A young girl is learning what it means to live like a human after spending years being raised by a community of monkeys in northern India before she was discovered.
The girl, who has since been named Durga after the Hindu goddess of destruction, has drawn comparisons with Mowgli, an Indian boy from Rudyard Kipling's fictional The Jungle Book.
In that tale, Mowgli was raised by wolves in the jungle - but in this real-life story, Durga had been spotted by police in the company of a trio of monkeys who were believed to have adopted her.
Durga and her monkey companions fled deeper into the jungle after police tried to make contact - but the officers pursued her, managing to bring her to a halt and take her to hospital.
The girl, who was found by police eight weeks ago but her story only made public recently, is thought to be somewhere between and 8 and 10-years-old.
Medical staff have spoken with local media about their amazement at her animal-like characteristics and aggressive nature when she was first brought in.
"When she arrived here, her hair was dishevelled and she was not wearing any clothes. She was very thin and weak, and it seemed like she had not eaten for many days," Bahraich District Hospital chief medical superintendent Dr D.K. Singh said.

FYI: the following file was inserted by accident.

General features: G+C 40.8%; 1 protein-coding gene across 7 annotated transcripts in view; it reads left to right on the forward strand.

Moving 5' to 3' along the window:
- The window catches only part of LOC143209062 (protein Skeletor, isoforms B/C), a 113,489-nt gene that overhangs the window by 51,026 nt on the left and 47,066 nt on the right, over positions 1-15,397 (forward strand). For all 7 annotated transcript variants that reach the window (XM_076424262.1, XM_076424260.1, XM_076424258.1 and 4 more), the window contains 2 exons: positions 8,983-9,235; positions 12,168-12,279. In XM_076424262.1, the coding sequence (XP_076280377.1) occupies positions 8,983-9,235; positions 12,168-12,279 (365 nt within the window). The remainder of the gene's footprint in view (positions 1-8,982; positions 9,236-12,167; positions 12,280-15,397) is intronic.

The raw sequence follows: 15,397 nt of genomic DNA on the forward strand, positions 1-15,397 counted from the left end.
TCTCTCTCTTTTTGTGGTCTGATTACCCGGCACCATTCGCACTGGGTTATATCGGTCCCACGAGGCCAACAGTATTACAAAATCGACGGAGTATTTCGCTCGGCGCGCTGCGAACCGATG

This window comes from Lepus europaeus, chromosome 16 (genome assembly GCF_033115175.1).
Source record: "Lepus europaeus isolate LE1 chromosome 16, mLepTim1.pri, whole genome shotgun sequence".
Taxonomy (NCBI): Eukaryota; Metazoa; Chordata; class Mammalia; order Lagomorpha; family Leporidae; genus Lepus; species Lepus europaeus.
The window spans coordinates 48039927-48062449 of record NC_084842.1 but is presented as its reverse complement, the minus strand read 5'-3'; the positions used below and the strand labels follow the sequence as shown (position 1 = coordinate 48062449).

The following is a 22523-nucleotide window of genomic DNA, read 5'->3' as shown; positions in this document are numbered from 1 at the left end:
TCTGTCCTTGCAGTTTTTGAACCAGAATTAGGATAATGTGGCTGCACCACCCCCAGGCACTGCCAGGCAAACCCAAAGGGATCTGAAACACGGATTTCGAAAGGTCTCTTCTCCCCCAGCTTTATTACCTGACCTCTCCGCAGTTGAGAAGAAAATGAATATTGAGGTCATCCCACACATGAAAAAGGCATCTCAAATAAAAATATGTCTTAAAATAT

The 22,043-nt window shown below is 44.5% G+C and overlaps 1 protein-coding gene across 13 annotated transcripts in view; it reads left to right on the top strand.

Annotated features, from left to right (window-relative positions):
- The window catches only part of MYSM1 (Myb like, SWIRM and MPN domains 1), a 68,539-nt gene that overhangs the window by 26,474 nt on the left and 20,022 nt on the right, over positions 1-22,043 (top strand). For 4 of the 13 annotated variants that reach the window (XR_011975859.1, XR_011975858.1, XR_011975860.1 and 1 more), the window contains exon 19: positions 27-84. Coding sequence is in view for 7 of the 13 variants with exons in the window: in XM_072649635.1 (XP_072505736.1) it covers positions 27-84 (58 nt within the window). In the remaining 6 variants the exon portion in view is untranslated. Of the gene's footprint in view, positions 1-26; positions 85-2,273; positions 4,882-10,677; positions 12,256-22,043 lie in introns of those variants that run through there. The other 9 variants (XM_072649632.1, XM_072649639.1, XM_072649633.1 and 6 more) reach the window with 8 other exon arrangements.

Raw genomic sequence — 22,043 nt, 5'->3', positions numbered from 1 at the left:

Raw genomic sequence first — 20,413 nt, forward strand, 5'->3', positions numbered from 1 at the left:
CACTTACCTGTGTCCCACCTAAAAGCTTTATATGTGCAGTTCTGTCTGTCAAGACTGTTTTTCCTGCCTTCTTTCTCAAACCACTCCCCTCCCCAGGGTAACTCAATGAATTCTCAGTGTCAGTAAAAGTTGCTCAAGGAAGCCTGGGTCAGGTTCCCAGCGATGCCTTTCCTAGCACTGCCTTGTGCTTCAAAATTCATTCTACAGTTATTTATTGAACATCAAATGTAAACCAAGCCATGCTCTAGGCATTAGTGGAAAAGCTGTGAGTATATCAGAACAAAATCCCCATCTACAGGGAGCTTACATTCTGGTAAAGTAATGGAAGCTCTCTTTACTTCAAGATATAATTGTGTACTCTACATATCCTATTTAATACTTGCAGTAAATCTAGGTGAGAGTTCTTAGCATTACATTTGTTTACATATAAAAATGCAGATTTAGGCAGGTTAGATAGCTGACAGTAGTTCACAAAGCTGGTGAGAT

"Her behaviour was totally like an animal. The way she moved, even her eating habits were like that of an animal. She would throw food on the ground and eat it directly with her mouth, without lifting it with her hands. She used to move around using only her elbows and her knees."
However, after weeks of incomprehensible muttering and resistance to human interaction, Durga can now function in ways resembling the usual human manner.
"She is in a condition where she can walk normally herself and eats food using her own hands," Dr Singh said.
"She cannot speak still, but is able to understand us and uses gestures to communicate. She also smiles."
Psychologists who have been working with Durga have speculated that she has had contact with humans before, given how quickly her responses to human interaction are improving.